Lash extensions can cause serious eye health issues – experts share their advice

It would be a bit of an understatement to say lash extensions are having a moment right now.

The eyelash extension market was valued at $1.36 billion in 2020 and is projected to reach $2.31 billion by 2028. And according to a recent poll, eyelash extensions are one of the top beauty treatments requested by consumers – for example, there was a 795% increase on searches for Russian Lashes in 2019.

For the most part, lash extensions are popular for all the right reasons. When installed by a qualified and careful technician, they can be a great way to shape the eyes and keep lashes looking full and thick without the use of makeup for an extended time.

But there’s a darker side to this beauty treatment that can result in serious health concerns.

Top cosmetic eye surgeon Dr Elizabeth Hawkes has urged people to educate themselves on the safety of eyelash extensions before considering the beauty technique –  after TikTok user @LilDanie.1 – real name Danie – posted a video revealing she nearly lost her sight after her eyelash extensions became infected.

The video has been liked by more than 28,000 people and watched more than 700,000 times.

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In the viral post, Danie reveals that two-weeks after her lash extensions, she developed a small bump on her eye, which got worse. A doctor drained the bump twice, but she was later referred to a surgery clinic, where she was told they needed to operate immediately as she was close to losing her vision.

Dr Elizabeth, a consultant ophthalmic and oculoplastic surgeon, said people need to consider eyelash extensions carefully.

She said ‘Danie’s TikTok video is extreme but there are definitely hygiene issues with having eyelash extensions and the risk of infections is increased.

‘Our eyelashes aren’t just there for aesthetic purposes, they do a vital job protecting our eyes, helping to deflect anything that is coming towards the eye that could harm it.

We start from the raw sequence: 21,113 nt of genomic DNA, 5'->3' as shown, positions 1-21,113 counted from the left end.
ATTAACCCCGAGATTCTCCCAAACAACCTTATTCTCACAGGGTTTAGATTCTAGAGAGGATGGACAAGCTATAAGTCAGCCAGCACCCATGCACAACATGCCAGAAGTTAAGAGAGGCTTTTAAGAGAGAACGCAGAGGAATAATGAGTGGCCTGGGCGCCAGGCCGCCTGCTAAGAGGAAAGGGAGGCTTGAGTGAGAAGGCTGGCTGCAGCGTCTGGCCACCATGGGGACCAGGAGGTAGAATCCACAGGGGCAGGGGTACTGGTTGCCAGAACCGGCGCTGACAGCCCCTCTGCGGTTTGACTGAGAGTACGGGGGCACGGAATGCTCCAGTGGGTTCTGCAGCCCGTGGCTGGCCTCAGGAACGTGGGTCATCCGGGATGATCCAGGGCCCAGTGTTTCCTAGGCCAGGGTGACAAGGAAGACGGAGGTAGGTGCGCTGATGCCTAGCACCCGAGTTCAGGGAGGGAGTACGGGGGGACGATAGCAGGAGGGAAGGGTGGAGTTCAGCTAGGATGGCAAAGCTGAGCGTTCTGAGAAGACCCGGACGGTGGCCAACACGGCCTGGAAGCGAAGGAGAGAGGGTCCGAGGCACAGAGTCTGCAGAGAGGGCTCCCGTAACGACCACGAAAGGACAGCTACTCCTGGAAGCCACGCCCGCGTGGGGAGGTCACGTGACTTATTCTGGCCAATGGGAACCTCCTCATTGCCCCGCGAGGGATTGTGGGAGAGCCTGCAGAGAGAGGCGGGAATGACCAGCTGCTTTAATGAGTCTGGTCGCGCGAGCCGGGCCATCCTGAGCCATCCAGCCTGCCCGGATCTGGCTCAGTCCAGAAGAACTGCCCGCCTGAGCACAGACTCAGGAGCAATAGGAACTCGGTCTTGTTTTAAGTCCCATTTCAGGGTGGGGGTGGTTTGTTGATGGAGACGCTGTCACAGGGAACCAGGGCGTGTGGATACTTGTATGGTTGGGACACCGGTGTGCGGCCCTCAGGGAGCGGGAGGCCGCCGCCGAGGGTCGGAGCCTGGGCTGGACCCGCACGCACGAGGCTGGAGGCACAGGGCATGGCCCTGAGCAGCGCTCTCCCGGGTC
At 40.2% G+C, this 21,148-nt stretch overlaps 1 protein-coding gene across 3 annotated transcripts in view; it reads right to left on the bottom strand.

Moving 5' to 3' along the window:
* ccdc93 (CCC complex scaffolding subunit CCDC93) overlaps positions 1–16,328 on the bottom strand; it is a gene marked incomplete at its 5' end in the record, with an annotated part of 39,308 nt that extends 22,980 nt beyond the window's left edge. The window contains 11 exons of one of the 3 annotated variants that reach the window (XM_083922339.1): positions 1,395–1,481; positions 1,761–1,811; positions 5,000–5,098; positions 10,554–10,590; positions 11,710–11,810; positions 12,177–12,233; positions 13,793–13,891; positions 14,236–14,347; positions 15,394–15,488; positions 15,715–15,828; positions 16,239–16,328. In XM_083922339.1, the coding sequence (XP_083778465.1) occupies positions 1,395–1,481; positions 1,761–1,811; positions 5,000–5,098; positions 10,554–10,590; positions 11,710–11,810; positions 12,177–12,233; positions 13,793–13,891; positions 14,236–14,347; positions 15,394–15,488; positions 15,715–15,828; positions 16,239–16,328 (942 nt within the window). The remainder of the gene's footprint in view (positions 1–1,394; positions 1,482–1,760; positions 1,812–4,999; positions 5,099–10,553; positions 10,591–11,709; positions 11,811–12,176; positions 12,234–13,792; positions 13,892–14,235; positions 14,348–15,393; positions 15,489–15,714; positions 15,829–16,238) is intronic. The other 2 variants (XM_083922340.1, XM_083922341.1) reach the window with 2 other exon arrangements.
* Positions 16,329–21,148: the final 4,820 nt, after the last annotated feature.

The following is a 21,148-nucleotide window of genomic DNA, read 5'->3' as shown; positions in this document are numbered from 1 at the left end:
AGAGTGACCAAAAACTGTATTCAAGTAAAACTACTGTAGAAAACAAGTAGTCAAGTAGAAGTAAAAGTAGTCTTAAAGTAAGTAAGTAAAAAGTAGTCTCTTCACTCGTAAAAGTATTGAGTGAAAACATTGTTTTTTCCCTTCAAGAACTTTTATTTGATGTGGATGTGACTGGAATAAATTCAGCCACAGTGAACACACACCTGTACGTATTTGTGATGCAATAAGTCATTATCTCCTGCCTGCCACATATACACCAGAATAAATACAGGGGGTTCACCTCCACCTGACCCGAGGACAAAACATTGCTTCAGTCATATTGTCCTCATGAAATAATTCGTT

Dr Elizabeth said that it’s crucial to keep eyelash extensions healthily, and to wear false eyelashes sensibly. ‘The trend for wearing false eyelashes has increased dramatically in recent years, whereby a lot of people think it’s OK to wear them every day,’ she said. ‘I would definitely warn against this and suggest saving false eyelashes for special occasions, rather than everyday use. Prolonged wear can damage the eyes and cause infections.’

In light of Danie’s post, and many others on TikTok showing similar risks, Dr Elizabeth wants to educate people about the safety of eyelash extensions.

In particular, it’s important to be cautious of a condition called blepharitis, which causes swollen, itchy eyelids and can be a result of poorly applied or badly cared for eyelash extensions.

‘It starts with a build up of debris and bacteria around the base of the lashes,’ she said. ‘The eyelids are unique and in between our eye lashes, we have tiny glands called meibomian, which are the tiny oil glands which line the margin of the eyelids.’

Over time, these can get clogged up and lead to lash loss. 

This lack of care can also cause a sty. These occur when the eyelid gland becomes clogged. ‘With eyelash extensions, people are often very cautious about cleaning them as they don’t want to ruin the false eyelashes so blepharitis is seen more frequently,’ Dr Elizabeth added. Usually a sty does not cause much trouble but it can lead to swelling and infections.

A stay can also lead to a condition called preseptal cellulitis, which causes swelling and redness around the eye itself. Dr Elizabeth also notes that if it gets more severe, it can cause orbital cellulitis, an infection of the soft tissues of the eye socket behind the orbital septum. ‘This is sight threatening and can lead to an ophthalmic emergency,’ she stressed.

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